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ConsumerWatch: Reverse Mortgages Confuse Elderly

SAN FRANCISCO (CBS 5) - The Consumer Financial Protection Bureau released a report Thursday warning of the risks of reverse mortgages.

The bureau said foreclosure rates are rising at an "alarming rate" for senior homeowners with these reverse mortgages. The federal agency urged consumers, especially older homeowners, to do their research before using a reverse mortgage to tape their home equity.

According to the government report, some older Americans who boost their retirement income while staying in their home through reverse mortgages find themselves in worse financial situation because of confusion over terms of the loans.

The report said about ten percent of reverse mortgages end in default. The CFPB said it was considering new regulation requiring better disclosures and stricter oversight, including limits on misleading advertising.

Click Here For The CFPB's Guide To Reverse Mortgages
Check Out The AARP's Retirement Calculator

"Reverse mortgages are very complex and can be easily misunderstood by homeowners looking for a way to tap into their equity," said Norma Garcia, manager of Consumers Union's financial services program.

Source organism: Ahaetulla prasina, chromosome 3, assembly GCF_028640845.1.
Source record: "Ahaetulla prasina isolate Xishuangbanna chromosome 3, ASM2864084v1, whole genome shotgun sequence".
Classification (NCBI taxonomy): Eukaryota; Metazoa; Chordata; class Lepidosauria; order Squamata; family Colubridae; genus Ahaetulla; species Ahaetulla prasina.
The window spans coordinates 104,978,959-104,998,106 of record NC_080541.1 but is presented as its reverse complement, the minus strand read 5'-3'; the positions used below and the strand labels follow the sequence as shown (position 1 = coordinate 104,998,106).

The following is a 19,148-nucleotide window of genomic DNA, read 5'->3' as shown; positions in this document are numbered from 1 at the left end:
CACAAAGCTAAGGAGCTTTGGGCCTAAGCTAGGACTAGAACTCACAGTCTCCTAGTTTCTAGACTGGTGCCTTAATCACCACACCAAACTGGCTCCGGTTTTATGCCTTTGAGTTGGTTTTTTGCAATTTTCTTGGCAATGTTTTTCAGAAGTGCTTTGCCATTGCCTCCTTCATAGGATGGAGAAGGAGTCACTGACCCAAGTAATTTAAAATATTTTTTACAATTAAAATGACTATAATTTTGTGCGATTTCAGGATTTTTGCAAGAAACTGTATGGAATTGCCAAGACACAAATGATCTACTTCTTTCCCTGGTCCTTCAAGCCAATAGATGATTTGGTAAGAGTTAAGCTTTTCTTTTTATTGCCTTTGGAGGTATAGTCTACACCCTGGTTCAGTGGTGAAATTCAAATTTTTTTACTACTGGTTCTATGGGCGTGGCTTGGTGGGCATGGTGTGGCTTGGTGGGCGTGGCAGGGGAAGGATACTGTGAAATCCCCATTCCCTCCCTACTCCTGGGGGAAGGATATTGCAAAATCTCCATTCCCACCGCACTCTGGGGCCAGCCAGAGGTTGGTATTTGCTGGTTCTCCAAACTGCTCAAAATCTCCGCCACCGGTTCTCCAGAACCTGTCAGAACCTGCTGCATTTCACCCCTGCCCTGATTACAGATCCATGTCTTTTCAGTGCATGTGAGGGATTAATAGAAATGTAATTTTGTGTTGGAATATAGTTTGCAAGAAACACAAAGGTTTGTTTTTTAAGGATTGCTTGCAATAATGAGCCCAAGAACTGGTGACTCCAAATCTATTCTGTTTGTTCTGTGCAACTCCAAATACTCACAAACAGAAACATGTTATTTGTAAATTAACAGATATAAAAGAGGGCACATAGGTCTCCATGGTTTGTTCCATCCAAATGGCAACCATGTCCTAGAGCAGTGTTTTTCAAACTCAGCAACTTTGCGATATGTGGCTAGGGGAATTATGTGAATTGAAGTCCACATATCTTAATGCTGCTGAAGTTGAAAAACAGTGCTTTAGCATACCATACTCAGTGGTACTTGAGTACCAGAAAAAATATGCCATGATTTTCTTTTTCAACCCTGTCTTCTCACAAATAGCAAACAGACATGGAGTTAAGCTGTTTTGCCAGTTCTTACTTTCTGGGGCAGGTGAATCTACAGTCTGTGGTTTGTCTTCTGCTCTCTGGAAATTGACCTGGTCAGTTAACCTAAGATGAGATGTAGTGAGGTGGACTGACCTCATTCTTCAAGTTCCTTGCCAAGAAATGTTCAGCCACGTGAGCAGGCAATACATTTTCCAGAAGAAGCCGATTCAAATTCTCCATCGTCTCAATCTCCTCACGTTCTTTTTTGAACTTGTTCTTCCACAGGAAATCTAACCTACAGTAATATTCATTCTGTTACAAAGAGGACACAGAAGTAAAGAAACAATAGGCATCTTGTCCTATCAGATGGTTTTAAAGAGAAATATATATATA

Garcia said the complexity of the mortgages makes some seniors prime targets for scammers.

A reverse mortgage is a home loan that allows homeowners 62 and older to convert a portion of the equity in their homes into cash, as long as the home remains their primary residence. Most reverse mortgages are offered through the Department of Housing and Urban Development and are guaranteed by the Federal Housing Administration (FHA) through a program called Home Equity Conversion Mortgages (HECM).

The FHA provides online counselors as well as information by phone at (800) 569-4287.

Unlike a traditional mortgage, there's no lengthy underwriting process and homeowners are not required to make monthly principal and interest payments. But they must continue to pay real estate taxes, utilities, and hazard and flood insurance premiums.

In essence, a reverse mortgage can help retirees convert an illiquid asset - a house - into a liquid one that can help supplement retirement income. Sounds good but one big downside of a reverse mortgage is that younger retirees who use them may run out of money and options at too young an age. These homeowners may have been better off selling their homes and using the equity to purchase another home or renting.

(Copyright 2012 by CBS San Francisco. All Rights Reserved. This material may not be published, broadcast, rewritten, or redistributed.)

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